5. Why do you think it is essential for people to have poison control as a resource for emergency help?

There is definitely a gap of knowledge in the community we serve about having the poison center as a resource. Most people's first instinct is to call 911 when poisoning happens. When people know that the poison center is a free resource, they are more inclined to use it. You never know if the poisoning could be treated easily at home. It might save you time, gas, a trip to ER, and maybe your life. 

The Dangers of Children Ingesting Marijuana (THC) Infused Foods

As more and more states are legalizing marijuana, it makes it easier for kids to accidentally ingest tetrahydrocannabinol (THC) containing foods and candies, also known as edibles.  Parents need to be diligent in keeping their kids safe from accidental exposure to edibles, especially gummies.

What are THC edibles?

THC-infused foods and candies are also known as marijuana edibles.  They look very similar, if not identical, to common everyday foods and candies you can find in any grocery or convenience store. Some examples include:

·       Gummy candies

·       Chocolates & other sweet or tart candies

·       Cookies and other baked goods

·       Lollipops

The primary concern with THC-infused edibles is that they look and taste just like regular foods and candies that don’t contain THC. People may not be able to tell the difference in look or taste between regular items and those infused with marijuana (THC).

Consuming high amounts of THC can cause significant effects.  Consuming any significant amount of THC can cause undesirable effects. Some symptoms of these undesirable effects could include:

·       Altered perception

·       Intoxicated state

·       Anxiety

·       Panic or paranoia

·       Dizziness

It is important to note that a recommended serving size (by the person or manufacturer of the product) for edibles varies greatly by product and can at times be as little as a portion of one piece.  It is also important to note that there is no recommended dose for a child as it is not legal in any state for children to consume.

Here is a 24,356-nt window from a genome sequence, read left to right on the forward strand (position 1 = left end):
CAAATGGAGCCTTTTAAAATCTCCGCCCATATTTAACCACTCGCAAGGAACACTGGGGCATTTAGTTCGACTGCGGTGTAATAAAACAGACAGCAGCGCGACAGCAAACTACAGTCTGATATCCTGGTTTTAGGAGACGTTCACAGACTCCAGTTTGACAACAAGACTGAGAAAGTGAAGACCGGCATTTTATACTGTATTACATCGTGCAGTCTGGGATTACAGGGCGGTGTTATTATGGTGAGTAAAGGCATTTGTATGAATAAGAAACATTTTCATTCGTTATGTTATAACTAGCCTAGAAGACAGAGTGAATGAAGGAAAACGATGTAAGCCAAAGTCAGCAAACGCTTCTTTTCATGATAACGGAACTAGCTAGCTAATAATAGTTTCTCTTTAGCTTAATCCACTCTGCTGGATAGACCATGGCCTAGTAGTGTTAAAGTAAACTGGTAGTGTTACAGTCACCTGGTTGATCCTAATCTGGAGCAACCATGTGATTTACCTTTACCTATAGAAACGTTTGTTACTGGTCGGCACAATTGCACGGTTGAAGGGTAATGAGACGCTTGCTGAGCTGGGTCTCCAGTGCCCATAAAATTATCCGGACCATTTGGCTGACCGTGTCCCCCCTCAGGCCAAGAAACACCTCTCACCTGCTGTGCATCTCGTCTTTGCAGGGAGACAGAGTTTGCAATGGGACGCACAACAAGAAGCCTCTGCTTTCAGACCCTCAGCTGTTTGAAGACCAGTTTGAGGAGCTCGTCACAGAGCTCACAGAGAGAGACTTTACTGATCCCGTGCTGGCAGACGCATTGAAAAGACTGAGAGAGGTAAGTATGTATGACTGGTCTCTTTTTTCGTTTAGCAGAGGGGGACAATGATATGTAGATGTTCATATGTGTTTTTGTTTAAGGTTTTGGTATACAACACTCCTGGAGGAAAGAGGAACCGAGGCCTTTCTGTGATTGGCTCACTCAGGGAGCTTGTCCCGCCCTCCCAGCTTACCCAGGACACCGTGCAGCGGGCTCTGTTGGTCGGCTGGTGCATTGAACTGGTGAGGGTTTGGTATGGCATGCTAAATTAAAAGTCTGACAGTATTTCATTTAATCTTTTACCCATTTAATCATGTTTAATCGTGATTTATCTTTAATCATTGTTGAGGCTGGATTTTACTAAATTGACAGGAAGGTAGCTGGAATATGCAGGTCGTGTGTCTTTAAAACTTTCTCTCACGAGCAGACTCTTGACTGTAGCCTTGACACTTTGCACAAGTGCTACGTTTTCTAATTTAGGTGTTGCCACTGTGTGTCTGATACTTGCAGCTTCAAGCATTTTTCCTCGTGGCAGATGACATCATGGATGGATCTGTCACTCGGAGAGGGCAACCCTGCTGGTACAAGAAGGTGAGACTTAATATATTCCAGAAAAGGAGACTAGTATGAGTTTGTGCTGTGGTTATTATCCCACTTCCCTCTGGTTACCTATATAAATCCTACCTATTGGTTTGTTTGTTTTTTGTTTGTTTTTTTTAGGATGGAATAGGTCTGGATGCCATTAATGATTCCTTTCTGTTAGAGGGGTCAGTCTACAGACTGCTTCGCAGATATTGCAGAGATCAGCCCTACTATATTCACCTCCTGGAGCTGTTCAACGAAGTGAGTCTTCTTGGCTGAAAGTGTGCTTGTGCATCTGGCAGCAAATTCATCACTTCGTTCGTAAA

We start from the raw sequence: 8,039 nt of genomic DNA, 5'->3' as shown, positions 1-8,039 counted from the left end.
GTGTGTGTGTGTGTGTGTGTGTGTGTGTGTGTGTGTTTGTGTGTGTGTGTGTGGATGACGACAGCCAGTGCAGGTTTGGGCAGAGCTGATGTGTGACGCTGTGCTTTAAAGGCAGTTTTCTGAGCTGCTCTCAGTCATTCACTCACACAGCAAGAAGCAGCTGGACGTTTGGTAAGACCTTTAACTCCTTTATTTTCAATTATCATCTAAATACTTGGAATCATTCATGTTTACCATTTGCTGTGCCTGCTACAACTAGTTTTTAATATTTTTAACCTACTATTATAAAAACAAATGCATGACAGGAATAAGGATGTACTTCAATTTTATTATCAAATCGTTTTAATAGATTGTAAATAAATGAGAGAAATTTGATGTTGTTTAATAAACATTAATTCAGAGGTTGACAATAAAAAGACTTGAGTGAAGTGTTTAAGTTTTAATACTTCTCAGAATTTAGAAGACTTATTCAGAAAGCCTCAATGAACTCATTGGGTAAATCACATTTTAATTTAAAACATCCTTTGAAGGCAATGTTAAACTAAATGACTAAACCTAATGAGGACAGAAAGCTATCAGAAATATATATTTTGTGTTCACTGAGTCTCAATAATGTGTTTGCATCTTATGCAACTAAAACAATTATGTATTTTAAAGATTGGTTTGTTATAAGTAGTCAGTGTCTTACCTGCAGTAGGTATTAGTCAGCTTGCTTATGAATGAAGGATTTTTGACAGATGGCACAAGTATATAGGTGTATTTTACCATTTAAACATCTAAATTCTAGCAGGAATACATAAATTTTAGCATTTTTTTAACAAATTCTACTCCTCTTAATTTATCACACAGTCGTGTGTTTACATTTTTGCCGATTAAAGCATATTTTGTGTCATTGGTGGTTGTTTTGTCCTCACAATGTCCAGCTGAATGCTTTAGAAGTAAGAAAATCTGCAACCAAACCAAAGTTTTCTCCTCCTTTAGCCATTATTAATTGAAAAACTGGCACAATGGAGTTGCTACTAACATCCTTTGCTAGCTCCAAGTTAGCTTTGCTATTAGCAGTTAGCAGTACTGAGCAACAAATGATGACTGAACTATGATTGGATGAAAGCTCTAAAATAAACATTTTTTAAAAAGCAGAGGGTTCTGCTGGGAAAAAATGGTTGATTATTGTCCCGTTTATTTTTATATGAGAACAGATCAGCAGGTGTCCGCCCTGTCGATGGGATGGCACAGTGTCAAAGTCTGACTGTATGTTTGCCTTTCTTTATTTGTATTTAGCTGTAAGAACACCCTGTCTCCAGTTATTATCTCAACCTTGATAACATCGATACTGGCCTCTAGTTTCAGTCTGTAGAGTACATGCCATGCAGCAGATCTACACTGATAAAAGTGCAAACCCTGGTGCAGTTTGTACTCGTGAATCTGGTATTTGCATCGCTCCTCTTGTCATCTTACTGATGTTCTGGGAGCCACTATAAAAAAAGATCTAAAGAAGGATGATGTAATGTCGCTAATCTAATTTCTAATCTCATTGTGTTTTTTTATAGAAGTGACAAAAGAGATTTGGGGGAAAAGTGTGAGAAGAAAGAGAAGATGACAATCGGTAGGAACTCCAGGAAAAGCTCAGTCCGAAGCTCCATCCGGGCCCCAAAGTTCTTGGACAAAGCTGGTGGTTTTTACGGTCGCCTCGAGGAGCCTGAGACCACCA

Edibles can be potentially dangerous, especially to small children. The effects can be delayed and sometimes take hours to appear.  People experimenting for the first time with THC containing edibles might take more than is recommended, thinking they are not feeling the “effects”.   This can lead to potentially ingesting more than the recommended amount or enough to cause undesirable effects.   Call the poison center at 1-800-222-1222 if you have any questions or concerns about a potential poisoning from a THC-infused product.

For more information on this topic and other poisoning concerns, visit

Monday, April 25, 2022

Panhandle Managing Director Shares the Importance of Drug Takeback Day


  1. What makes you passionate about National Drug Take-Back Day? At the Texas Panhandle Poison Center, we actually started our medication take back program prior to inception of the DEA’s National Take Back Day. It was nice to see a national program begin with similar goals. I am passionate about the medication take back program because it provides the opportunity for families to reduce the risk of medication-related poisonings occurring in their homes. Aside from the fact that young children are poisoned by medications every day, we are in the midst of a crisis with teen suicides. This is occurring primarily in young girls and has become notably worse with the COVID pandemic. Because teens tend to be so impulsive, they can make a split second decision to turn to the family medicine cabinet for relief from life’s burdens. This impulsive decision can lead to illness and even death. By conducting take back events, and reducing or eliminating unused medications from the home, we can effectively reduce the risk of a catastrophic event.